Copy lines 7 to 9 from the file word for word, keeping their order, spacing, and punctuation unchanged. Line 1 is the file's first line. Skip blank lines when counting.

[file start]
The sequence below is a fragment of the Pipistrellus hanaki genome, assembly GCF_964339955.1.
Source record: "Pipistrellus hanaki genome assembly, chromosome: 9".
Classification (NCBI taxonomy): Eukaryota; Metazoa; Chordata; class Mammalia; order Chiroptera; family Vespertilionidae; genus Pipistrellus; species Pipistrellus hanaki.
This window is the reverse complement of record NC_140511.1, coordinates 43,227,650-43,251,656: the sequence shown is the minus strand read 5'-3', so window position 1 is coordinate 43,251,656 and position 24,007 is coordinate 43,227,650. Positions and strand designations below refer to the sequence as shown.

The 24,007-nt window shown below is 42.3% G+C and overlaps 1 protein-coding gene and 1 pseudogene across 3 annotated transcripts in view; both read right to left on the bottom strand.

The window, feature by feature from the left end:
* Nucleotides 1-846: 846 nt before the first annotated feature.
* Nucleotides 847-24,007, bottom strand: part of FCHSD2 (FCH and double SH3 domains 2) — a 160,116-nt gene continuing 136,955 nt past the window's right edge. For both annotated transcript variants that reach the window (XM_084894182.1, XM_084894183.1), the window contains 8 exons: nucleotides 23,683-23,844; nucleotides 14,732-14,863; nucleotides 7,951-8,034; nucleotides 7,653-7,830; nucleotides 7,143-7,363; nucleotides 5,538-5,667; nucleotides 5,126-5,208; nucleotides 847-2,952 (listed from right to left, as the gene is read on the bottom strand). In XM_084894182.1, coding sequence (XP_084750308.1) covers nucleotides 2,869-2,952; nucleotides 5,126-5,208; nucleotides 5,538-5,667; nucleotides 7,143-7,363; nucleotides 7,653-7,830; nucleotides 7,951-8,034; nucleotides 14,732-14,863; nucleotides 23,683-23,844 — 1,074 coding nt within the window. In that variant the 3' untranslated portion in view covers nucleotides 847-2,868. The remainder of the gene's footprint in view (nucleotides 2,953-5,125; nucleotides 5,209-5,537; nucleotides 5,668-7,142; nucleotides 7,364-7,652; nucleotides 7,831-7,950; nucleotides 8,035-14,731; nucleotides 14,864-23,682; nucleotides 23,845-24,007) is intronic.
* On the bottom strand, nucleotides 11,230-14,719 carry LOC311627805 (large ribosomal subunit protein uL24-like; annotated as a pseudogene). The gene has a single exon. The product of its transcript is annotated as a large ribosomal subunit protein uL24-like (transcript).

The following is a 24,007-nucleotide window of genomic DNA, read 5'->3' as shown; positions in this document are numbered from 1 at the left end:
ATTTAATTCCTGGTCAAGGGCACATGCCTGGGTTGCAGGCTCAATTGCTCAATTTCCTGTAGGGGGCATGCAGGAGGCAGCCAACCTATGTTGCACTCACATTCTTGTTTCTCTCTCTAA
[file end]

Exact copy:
* Nucleotides 1-846: 846 nt before the first annotated feature.
* Nucleotides 847-24,007, bottom strand: part of FCHSD2 (FCH and double SH3 domains 2) — a 160,116-nt gene continuing 136,955 nt past the window's right edge. For both annotated transcript variants that reach the window (XM_084894182.1, XM_084894183.1), the window contains 8 exons: nucleotides 23,683-23,844; nucleotides 14,732-14,863; nucleotides 7,951-8,034; nucleotides 7,653-7,830; nucleotides 7,143-7,363; nucleotides 5,538-5,667; nucleotides 5,126-5,208; nucleotides 847-2,952 (listed from right to left, as the gene is read on the bottom strand). In XM_084894182.1, coding sequence (XP_084750308.1) covers nucleotides 2,869-2,952; nucleotides 5,126-5,208; nucleotides 5,538-5,667; nucleotides 7,143-7,363; nucleotides 7,653-7,830; nucleotides 7,951-8,034; nucleotides 14,732-14,863; nucleotides 23,683-23,844 — 1,074 coding nt within the window. In that variant the 3' untranslated portion in view covers nucleotides 847-2,868. The remainder of the gene's footprint in view (nucleotides 2,953-5,125; nucleotides 5,209-5,537; nucleotides 5,668-7,142; nucleotides 7,364-7,652; nucleotides 7,831-7,950; nucleotides 8,035-14,731; nucleotides 14,864-23,682; nucleotides 23,845-24,007) is intronic.
* On the bottom strand, nucleotides 11,230-14,719 carry LOC311627805 (large ribosomal subunit protein uL24-like; annotated as a pseudogene). The gene has a single exon. The product of its transcript is annotated as a large ribosomal subunit protein uL24-like (transcript).